Georgetown Study: Researchers Show Being Born Rich is Better Than Being Smart

Georgetown Study: Researchers Show Being Born Rich is Better Than Being Smart


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This might seem like a no-brainer to some, but a new study found that being born rich is better than being born smart.

A recent study by the Georgetown University Center on Education and the Workforce (CEW) found that being born wealthy is a stronger predictor of adult success in the U.S. than academic excellence.

The study, titled “Born to Win, Schooled to Lose,” analyzed data from the National Center for Education Statistics (NCES) and traced the outcomes of students from kindergarten through adulthood, assessing their intelligence based on standardized math tests.

What the study found was that poor kindergartners with good scores are less likely to graduate from high school, graduate from college, or earn a high wage than their affluent peers with bad grades.

A kindergarten student from the top 25 percent of socioeconomic status with test scores from the bottom 25 percent of students had a 71 percent chance of achieving the same milestones as a poor kindergartner with top scores.

Anthony P. Carnevale, the director of CEW and lead author of the report, told CNBC Make It, “To succeed in America, it’s better to be born rich than smart. People with talent often don’t succeed. What we found in this study is that people with talent that come from disadvantaged households don’t do as well as people with very little talent from advantaged households.”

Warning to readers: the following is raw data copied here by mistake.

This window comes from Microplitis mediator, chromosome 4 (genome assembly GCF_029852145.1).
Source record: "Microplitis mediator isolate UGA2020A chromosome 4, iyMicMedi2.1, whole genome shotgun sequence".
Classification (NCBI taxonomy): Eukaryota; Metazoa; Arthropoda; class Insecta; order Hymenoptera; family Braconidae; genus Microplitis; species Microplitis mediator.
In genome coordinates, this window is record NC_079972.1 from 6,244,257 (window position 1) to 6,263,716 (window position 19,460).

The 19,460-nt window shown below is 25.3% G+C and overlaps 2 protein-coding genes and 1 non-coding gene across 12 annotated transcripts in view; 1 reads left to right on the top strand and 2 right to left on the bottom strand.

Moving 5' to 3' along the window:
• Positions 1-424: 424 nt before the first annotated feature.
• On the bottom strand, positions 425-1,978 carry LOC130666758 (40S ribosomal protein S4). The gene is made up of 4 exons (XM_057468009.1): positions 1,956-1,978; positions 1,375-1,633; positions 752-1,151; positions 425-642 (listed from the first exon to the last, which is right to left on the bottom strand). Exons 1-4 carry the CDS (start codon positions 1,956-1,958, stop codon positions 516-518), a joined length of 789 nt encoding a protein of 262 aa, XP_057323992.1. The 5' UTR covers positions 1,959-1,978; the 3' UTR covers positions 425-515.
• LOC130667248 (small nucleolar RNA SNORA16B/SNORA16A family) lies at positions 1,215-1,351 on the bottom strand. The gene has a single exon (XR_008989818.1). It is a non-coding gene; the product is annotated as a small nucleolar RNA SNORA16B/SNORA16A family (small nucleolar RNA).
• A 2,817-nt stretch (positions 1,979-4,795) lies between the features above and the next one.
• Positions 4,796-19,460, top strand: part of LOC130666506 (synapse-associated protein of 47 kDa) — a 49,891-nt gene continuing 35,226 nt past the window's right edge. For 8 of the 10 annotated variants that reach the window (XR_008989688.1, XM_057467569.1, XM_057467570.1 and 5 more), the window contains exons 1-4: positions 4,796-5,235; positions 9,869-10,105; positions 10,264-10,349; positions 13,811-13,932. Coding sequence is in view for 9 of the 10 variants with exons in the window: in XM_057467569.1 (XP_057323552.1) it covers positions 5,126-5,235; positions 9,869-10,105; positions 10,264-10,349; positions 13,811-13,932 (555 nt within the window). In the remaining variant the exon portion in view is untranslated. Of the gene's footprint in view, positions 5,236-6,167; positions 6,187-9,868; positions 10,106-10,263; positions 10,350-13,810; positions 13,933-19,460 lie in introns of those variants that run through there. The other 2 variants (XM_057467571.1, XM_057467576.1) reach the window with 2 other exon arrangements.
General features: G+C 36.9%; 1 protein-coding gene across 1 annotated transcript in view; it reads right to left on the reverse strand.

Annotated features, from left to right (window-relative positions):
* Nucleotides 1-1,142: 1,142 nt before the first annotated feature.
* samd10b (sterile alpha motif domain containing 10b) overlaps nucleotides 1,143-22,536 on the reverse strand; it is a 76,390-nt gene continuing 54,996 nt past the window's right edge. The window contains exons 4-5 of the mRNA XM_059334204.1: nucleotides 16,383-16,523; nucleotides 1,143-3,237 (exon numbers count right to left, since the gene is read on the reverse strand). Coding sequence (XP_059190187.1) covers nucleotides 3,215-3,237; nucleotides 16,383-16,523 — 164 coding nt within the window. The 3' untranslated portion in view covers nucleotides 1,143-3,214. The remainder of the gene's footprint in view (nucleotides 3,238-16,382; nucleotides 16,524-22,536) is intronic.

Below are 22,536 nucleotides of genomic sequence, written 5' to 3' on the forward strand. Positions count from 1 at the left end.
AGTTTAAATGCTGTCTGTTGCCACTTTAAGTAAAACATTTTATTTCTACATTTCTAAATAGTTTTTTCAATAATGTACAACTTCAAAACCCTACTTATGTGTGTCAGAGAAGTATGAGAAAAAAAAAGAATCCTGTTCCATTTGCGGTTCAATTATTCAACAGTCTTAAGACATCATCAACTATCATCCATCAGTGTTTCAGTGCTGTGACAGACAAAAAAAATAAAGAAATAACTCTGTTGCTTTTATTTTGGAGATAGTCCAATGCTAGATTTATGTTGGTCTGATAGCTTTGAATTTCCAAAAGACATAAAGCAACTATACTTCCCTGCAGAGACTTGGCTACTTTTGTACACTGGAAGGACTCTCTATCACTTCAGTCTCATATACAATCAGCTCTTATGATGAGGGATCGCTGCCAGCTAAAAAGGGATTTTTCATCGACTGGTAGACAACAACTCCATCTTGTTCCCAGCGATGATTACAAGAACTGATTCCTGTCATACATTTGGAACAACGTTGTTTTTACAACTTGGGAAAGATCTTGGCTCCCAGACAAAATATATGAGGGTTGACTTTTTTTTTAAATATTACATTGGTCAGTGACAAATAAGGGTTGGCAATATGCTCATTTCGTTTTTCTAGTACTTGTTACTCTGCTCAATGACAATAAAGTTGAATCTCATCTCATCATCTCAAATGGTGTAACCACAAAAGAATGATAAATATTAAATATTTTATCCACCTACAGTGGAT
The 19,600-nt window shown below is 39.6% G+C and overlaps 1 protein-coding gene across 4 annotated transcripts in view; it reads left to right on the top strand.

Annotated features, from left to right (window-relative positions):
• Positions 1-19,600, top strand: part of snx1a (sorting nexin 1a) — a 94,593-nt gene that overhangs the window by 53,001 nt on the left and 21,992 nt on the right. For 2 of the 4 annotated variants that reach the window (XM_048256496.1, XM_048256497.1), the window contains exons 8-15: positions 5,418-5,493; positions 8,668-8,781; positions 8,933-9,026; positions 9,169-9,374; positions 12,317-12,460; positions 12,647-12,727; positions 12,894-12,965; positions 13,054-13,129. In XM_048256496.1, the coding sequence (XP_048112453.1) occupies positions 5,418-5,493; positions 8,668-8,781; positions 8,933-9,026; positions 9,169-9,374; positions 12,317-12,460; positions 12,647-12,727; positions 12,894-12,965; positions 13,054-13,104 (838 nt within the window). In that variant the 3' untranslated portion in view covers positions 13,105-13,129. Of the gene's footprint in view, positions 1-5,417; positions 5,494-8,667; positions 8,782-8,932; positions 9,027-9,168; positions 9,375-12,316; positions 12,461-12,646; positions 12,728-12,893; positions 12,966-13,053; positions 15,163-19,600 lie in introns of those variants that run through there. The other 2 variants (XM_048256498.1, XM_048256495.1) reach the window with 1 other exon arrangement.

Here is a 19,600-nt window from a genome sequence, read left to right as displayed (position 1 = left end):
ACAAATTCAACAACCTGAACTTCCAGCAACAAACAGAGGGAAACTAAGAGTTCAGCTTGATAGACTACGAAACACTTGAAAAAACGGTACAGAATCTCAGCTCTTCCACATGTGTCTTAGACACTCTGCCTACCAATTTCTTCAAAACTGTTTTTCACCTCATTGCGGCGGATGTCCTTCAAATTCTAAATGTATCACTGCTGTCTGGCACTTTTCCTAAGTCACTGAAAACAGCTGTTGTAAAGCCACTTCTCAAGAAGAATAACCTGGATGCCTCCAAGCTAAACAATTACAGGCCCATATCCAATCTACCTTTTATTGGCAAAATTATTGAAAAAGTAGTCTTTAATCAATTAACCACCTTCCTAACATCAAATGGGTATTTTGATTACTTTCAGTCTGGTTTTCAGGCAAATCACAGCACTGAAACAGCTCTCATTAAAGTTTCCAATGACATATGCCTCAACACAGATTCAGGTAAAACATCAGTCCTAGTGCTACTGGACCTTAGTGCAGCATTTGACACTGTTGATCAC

The study revealed that disadvantaged children with good academic scores are less likely to graduate from high school, attend college, or earn a high wage compared to their affluent peers with poor academic performance. Even if students from low socioeconomic backgrounds manage to earn a college degree, they still face significant challenges in reaching high socioeconomic status. The study emphasized that socioeconomic advantages significantly impact a person’s life trajectory, USA Today reported.

“People tend to blame the schools, and they are at fault for not saving people who start out smart,” he says. “But there are also a variety of factors that have to do with race and class and gender and everything from books in the home to how many words you know when you’re in the 1st grade, too. Disadvantage and advantage are very complex.”

Still, higher-income families tend to invest substantially more in child enrichment activities, providing a head start for their children.

“When we follow these kids over all those years, grade by grade, what we find out is they all stumble. The difference is between who stumbles and gets back up again and who stumbles and doesn’t,” Carnevale says. He believes that if resources and support can help low-scoring advantaged students overcome challenges and reach success, similar support could also help high-scoring disadvantaged students.

The study also offered potential solutions to address educational inequality, including universal preschool programs, equitable K-12 school funding, diverse classrooms, as well as ensuring stable living wages for parents.

Photo by RDNE Stock project: https://www.pexels.com/photo/three-girls-sitting-at-the-table-and-listening-to-the-teacher-in-the-classroom-8363042/